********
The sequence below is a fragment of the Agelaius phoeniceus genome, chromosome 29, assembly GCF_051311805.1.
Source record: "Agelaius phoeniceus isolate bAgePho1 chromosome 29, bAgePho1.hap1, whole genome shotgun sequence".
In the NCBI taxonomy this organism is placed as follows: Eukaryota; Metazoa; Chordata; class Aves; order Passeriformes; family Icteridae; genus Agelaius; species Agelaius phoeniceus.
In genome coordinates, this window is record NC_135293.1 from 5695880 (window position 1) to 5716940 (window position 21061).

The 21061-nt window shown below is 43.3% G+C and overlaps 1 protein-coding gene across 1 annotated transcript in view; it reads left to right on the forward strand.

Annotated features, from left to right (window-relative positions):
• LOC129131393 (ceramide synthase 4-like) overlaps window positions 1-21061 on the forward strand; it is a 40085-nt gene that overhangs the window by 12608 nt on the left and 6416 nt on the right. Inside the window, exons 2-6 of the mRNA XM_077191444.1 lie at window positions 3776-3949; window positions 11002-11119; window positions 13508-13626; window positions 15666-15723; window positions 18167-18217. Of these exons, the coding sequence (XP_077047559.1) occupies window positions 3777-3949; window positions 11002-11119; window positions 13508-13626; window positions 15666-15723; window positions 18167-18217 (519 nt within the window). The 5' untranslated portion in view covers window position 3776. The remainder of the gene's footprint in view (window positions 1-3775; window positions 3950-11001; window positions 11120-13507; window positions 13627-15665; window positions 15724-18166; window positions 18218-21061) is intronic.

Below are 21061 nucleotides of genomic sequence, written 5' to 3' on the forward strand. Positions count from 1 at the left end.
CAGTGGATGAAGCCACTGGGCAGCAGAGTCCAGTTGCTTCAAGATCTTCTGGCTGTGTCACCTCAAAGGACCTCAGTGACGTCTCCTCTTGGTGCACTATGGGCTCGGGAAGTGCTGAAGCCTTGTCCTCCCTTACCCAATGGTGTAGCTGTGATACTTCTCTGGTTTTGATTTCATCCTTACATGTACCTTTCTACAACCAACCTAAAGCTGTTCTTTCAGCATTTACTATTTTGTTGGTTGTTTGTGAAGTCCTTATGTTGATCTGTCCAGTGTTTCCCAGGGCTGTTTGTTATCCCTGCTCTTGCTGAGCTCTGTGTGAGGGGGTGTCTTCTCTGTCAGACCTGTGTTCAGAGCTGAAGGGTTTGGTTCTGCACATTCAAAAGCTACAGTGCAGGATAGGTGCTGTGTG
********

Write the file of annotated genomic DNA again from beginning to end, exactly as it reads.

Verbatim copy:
The sequence below is a fragment of the Agelaius phoeniceus genome, chromosome 29, assembly GCF_051311805.1.
Source record: "Agelaius phoeniceus isolate bAgePho1 chromosome 29, bAgePho1.hap1, whole genome shotgun sequence".
In the NCBI taxonomy this organism is placed as follows: Eukaryota; Metazoa; Chordata; class Aves; order Passeriformes; family Icteridae; genus Agelaius; species Agelaius phoeniceus.
In genome coordinates, this window is record NC_135293.1 from 5695880 (window position 1) to 5716940 (window position 21061).

The 21061-nt window shown below is 43.3% G+C and overlaps 1 protein-coding gene across 1 annotated transcript in view; it reads left to right on the forward strand.

Annotated features, from left to right (window-relative positions):
• LOC129131393 (ceramide synthase 4-like) overlaps window positions 1-21061 on the forward strand; it is a 40085-nt gene that overhangs the window by 12608 nt on the left and 6416 nt on the right. Inside the window, exons 2-6 of the mRNA XM_077191444.1 lie at window positions 3776-3949; window positions 11002-11119; window positions 13508-13626; window positions 15666-15723; window positions 18167-18217. Of these exons, the coding sequence (XP_077047559.1) occupies window positions 3777-3949; window positions 11002-11119; window positions 13508-13626; window positions 15666-15723; window positions 18167-18217 (519 nt within the window). The 5' untranslated portion in view covers window position 3776. The remainder of the gene's footprint in view (window positions 1-3775; window positions 3950-11001; window positions 11120-13507; window positions 13627-15665; window positions 15724-18166; window positions 18218-21061) is intronic.

Below are 21061 nucleotides of genomic sequence, written 5' to 3' on the forward strand. Positions count from 1 at the left end.
CAGTGGATGAAGCCACTGGGCAGCAGAGTCCAGTTGCTTCAAGATCTTCTGGCTGTGTCACCTCAAAGGACCTCAGTGACGTCTCCTCTTGGTGCACTATGGGCTCGGGAAGTGCTGAAGCCTTGTCCTCCCTTACCCAATGGTGTAGCTGTGATACTTCTCTGGTTTTGATTTCATCCTTACATGTACCTTTCTACAACCAACCTAAAGCTGTTCTTTCAGCATTTACTATTTTGTTGGTTGTTTGTGAAGTCCTTATGTTGATCTGTCCAGTGTTTCCCAGGGCTGTTTGTTATCCCTGCTCTTGCTGAGCTCTGTGTGAGGGGGTGTCTTCTCTGTCAGACCTGTGTTCAGAGCTGAAGGGTTTGGTTCTGCACATTCAAAAGCTACAGTGCAGGATAGGTGCTGTGTG